It was only when I walked into the gallery and saw the installation forming that I realised that I had to respond poetically, as the extraordinary balanced moment of beauty is beyond description or explanation being relevant. So I wrote: 

Last Things
forward
past last things,
minus one, it is all happening too fast as iff propagation delay echoes shicho
Like now: and I cannot keep up capacitance
I am bicontinuous counting interarrival time
I am picked off trying to count backward minus one
a false antecedent and a false consequent, a nowhere and an everywhere

the lamps are going out


The catalogue (designed with John Rooney) - also beautifully produced - is available now from the Bury Art Museum shop.



May 26, 2016

The Bury Poems

Talking about the publications of the Text Festival, I pulled out a copy of The Bury Poems from the bookshelf, and was surprised to find alongside Tony Lopez, Robert Grenier, Ron Silliman, Geof Huth, Phil Davenport, Carol Watts and Holly Pester, there were three poems by me. I'd completely forgotten. On reading them, I only just remembered writing two of them, and had no memory of the third. The second was inspired by something Riiko Sakkinen wrote, so I think I will save posting that until November when his exhibition opens in the Bury Sculpture Centre. The other two are below. 

You can purchase the Bury Poems from the Bury Art Museum shop. 

(The Art of Pedestrianisation referred to in one of the poems was going to be the title of the next book after my last book The End of Poetry ; Strangely I was reminded of what this was going to be about this week at the Royal Academy - hope this isnt a sign of the return of the poetry virus).

The Tragedy of Althusserianism

The tragedy of Althusserianism he is
the worst thing that could happen other types of hysteresis
also give rise to objects quite like free objects, in that they are left
adjoint to forgotten, not necessarily
the absence of rebel strangled instead of barricading

urelements feels/thinks/flashing lights/facades
- Them unphotgraphed seconds
Through artists have an excuse: Save us from poets
lumbered with poets as list-makers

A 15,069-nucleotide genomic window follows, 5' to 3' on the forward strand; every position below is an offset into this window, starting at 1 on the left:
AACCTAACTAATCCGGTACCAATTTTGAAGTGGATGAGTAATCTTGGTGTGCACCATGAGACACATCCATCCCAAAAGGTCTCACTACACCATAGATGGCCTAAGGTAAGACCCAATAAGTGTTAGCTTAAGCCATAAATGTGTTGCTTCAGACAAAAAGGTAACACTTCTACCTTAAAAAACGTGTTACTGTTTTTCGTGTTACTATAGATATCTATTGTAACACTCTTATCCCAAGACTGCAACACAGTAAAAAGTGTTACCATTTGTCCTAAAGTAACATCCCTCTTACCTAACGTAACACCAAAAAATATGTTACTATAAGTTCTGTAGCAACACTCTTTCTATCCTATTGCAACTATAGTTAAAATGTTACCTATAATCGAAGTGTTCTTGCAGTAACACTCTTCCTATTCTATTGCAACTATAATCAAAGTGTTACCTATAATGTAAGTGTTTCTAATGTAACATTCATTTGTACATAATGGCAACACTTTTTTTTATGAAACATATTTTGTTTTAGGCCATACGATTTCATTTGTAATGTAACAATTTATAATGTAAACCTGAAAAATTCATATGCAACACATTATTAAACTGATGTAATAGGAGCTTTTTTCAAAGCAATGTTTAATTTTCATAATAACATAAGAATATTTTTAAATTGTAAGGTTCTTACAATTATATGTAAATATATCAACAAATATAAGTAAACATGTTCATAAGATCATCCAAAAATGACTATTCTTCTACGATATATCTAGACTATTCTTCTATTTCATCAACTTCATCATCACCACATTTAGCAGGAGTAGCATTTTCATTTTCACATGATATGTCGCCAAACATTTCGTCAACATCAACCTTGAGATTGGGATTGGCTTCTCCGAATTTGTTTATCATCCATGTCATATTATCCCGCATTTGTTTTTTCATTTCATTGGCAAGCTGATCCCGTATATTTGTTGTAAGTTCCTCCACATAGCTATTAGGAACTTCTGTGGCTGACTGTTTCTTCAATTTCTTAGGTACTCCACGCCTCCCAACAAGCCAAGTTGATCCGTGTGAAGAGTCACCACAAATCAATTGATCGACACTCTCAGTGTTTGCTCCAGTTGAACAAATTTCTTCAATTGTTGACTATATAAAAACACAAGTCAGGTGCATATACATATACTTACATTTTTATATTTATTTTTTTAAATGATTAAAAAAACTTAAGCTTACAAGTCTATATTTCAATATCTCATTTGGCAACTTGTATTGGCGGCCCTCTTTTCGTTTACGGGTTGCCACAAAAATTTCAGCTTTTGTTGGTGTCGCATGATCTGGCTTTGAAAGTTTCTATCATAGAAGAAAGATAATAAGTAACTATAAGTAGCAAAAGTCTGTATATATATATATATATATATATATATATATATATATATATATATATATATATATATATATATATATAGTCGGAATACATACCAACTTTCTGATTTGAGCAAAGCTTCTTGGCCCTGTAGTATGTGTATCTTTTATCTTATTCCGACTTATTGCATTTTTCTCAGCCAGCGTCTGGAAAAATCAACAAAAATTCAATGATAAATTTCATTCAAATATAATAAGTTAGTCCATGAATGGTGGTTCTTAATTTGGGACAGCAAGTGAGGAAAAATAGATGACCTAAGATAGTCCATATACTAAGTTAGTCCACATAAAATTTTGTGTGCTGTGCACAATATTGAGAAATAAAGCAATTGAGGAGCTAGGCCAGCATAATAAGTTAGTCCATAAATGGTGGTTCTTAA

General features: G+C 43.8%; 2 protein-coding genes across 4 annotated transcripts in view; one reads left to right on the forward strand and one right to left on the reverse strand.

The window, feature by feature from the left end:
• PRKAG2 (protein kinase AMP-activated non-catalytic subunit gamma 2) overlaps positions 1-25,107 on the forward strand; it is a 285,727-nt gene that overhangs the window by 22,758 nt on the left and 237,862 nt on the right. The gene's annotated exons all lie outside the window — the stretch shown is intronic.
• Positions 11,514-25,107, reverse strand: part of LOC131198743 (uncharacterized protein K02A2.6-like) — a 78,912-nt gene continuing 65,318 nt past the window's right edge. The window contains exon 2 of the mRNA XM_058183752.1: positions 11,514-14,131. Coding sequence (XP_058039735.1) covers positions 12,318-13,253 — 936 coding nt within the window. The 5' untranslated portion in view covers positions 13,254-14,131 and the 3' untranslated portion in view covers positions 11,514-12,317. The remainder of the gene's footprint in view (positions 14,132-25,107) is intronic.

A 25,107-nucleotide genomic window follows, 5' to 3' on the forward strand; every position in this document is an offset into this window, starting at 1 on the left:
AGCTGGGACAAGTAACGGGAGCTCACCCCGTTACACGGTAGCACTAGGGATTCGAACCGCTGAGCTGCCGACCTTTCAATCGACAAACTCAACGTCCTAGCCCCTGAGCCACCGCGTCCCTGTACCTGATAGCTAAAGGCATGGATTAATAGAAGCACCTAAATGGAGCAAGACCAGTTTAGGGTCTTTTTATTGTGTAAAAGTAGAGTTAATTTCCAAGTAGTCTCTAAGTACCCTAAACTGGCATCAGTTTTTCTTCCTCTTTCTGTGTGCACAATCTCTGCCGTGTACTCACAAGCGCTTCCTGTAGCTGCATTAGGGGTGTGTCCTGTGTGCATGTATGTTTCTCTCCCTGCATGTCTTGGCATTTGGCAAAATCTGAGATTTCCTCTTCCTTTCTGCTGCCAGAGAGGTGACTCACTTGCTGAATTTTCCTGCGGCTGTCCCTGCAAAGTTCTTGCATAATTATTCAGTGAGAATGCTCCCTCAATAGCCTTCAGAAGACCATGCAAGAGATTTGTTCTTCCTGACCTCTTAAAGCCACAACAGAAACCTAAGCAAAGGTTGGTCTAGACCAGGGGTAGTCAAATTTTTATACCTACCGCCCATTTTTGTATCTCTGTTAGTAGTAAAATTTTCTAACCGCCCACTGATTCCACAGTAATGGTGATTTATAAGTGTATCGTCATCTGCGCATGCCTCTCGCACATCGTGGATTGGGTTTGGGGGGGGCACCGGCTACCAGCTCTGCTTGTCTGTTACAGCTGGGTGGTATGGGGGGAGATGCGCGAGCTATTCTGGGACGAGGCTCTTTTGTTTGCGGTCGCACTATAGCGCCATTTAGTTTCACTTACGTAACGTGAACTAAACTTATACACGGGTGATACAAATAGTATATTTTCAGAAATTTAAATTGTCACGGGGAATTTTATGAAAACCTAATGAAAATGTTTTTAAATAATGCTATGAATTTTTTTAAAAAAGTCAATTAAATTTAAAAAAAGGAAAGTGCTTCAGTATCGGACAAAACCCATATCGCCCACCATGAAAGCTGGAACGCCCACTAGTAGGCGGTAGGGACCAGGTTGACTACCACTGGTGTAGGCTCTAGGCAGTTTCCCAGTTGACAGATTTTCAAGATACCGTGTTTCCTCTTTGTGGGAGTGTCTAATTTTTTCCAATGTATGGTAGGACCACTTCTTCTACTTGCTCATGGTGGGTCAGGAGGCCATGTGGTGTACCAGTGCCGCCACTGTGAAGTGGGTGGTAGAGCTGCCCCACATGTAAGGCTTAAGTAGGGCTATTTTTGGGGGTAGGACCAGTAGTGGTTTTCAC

The obscure reveries of the inward
gaze as the effect of our ignorance is Time.


Trehy
I am the last
Considered an autotopology
thus elimination of intermediate inference
the soldier who died for perspective
of the Art of Pedestrianisation unwritten -
the mechanics of walking and falling.

Despite rigorously the inattentive secretary
other possible Trehys from Leibniz
originating parameters
a continuous closed circuit of periphrasis

Catharist feeling abruptly out of date
our happiness gives way to the next by-passed by
a long distance

Scorn for slow mediocrity, contained of two types of obscurity
And for reasons of yield I am uniformly continuous

from superclasses: A taxon comradeship

baffles the man counting on the abacus.
What is the hysteretic source of the heredity
of prefiguration the which began in Shicho markers' historic
clinicla observations of life-threatening descriptive, retrospective
historical characters nonholonomic navigations susceptible to fall.

May 14, 2016

The Australians Are Coming (to Bury)

Over the next week/month Bury celebrates Australian contemporary art. On Saturday afternoon (yes, I know it's an odd time), two shows - one an installation  Illuminating configurations : re forming the line; edges, splats and cuts by Irene Barberis and (curated by Irene) a survey of contemporary Australian drawing featuring 100 works. I'm very excited to see Irene again, we first met in Tokyo back in 2006 and it's always a pleasure to see her and her work. (some of you might have seen her installation in Bury alongside Mike Parr in 2011). 
Both shows run to 13 August. The Contemporary Australian Drawing has organically evolved from six previous exhibitions around the world, from Chicago and Rome to Dubai. The participating artists were asked for a visual response to two texts on writing/drawing, taken from essays by Serge Tisseron and Michel Butor, “All Writing is Drawing’, and ‘the Space of Writing, what is that?’.  

All artists were supplied with a standard size and weight paper. The thoughtful and enthusiastic response of all artists concerned has resulted in this extensive exploration and examination of the themes, ‘All writing is Drawing’ and ‘the Space of Writing'.